Plasmodium falciparum LipB mutants display altered redox and carbon metabolism in asexual stages and cannot complete sporogony in Anopheles mosquitoes

Biddau, Marco and Kumar, T.R. Santha and Henrich, Philipp and Laine, Larissa M. and Blackburn, Gavin J. and Chokkathukalam, Achuthanunni and Li, Tao and Lee Sim, Kim and King, Lewis and Hoffman, Stephen L. and Barrett, Michael P. and Coombs, Graham H. and McFadden, Geoffrey I. and Fidock, David A. and Müller, Sylke and Sheiner, Lilach (2021) Plasmodium falciparum LipB mutants display altered redox and carbon metabolism in asexual stages and cannot complete sporogony in Anopheles mosquitoes. International Journal for Parasitology, 51 (6). pp. 441-453. ISSN 0020-7519

[thumbnail of Biddau-etal-IJP-2021-lasmodium-falciparum-LipB-mutants-display-altered-redox-and-carbon-metabolism]
Preview
Text (Biddau-etal-IJP-2021-lasmodium-falciparum-LipB-mutants-display-altered-redox-and-carbon-metabolism)
Biddau_etal_IJP_2021_lasmodium_falciparum_LipB_mutants_display_altered_redox_and_carbon_metabolism.pdf
Accepted Author Manuscript
License: Creative Commons Attribution-NonCommercial-NoDerivatives 4.0 logo

Download (2MB)| Preview

    Abstract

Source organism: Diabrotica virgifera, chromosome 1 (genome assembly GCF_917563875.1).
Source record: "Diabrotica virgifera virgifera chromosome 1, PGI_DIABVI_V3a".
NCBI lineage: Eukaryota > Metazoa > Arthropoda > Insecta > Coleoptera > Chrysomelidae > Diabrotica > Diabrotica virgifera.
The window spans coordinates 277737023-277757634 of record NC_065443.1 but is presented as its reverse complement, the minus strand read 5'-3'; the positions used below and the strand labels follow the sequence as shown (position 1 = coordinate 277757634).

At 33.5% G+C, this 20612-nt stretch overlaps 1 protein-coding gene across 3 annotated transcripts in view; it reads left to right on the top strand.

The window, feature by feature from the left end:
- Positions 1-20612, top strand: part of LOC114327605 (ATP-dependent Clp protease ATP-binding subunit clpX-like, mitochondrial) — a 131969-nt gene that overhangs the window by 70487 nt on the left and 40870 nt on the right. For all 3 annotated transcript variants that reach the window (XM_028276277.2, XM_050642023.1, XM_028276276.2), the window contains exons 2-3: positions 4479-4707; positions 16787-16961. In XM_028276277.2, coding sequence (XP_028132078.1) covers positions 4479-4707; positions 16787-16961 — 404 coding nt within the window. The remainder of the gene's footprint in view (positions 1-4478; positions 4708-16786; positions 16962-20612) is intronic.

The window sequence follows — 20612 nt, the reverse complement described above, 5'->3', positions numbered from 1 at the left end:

Malaria is still one of the most important global infectious diseases. Emergence of drug resistance and a shortage of new efficient antimalarials continue to hamper a malaria eradication agenda. Malaria parasites are highly sensitive to changes in the redox environment. Understanding the mechanisms regulating parasite redox could contribute to the design of new drugs. Malaria parasites have a complex network of redox regulatory systems housed in their cytosol, in their mitochondrion and in their plastid (apicoplast). While the roles of enzymes of the thioredoxin and glutathione pathways in parasite survival have been explored, the antioxidant role of α-lipoic acid (LA) produced in the apicoplast has not been tested. To take a first step in teasing a putative role of LA in redox regulation, we analysed a mutant Plasmodium falciparum (3D7 strain) lacking the apicoplast lipoic acid protein ligase B (lipB) known to be depleted of LA. Our results showed a change in expression of redox regulators in the apicoplast and the cytosol. We further detected a change in parasite central carbon metabolism, with lipB deletion resulting in changes to glycolysis and tricarboxylic acid cycle activity. Further, in another Plasmodium cell line (NF54), deletion of lipB impacted development in the mosquito, preventing the detection of infectious sporozoite stages. While it is not clear at this point if the observed phenotypes are linked, these findings flag LA biosynthesis as an important subject for further study in the context of redox regulation in asexual stages, and point to LipB as a potential target for the development of new transmission drugs.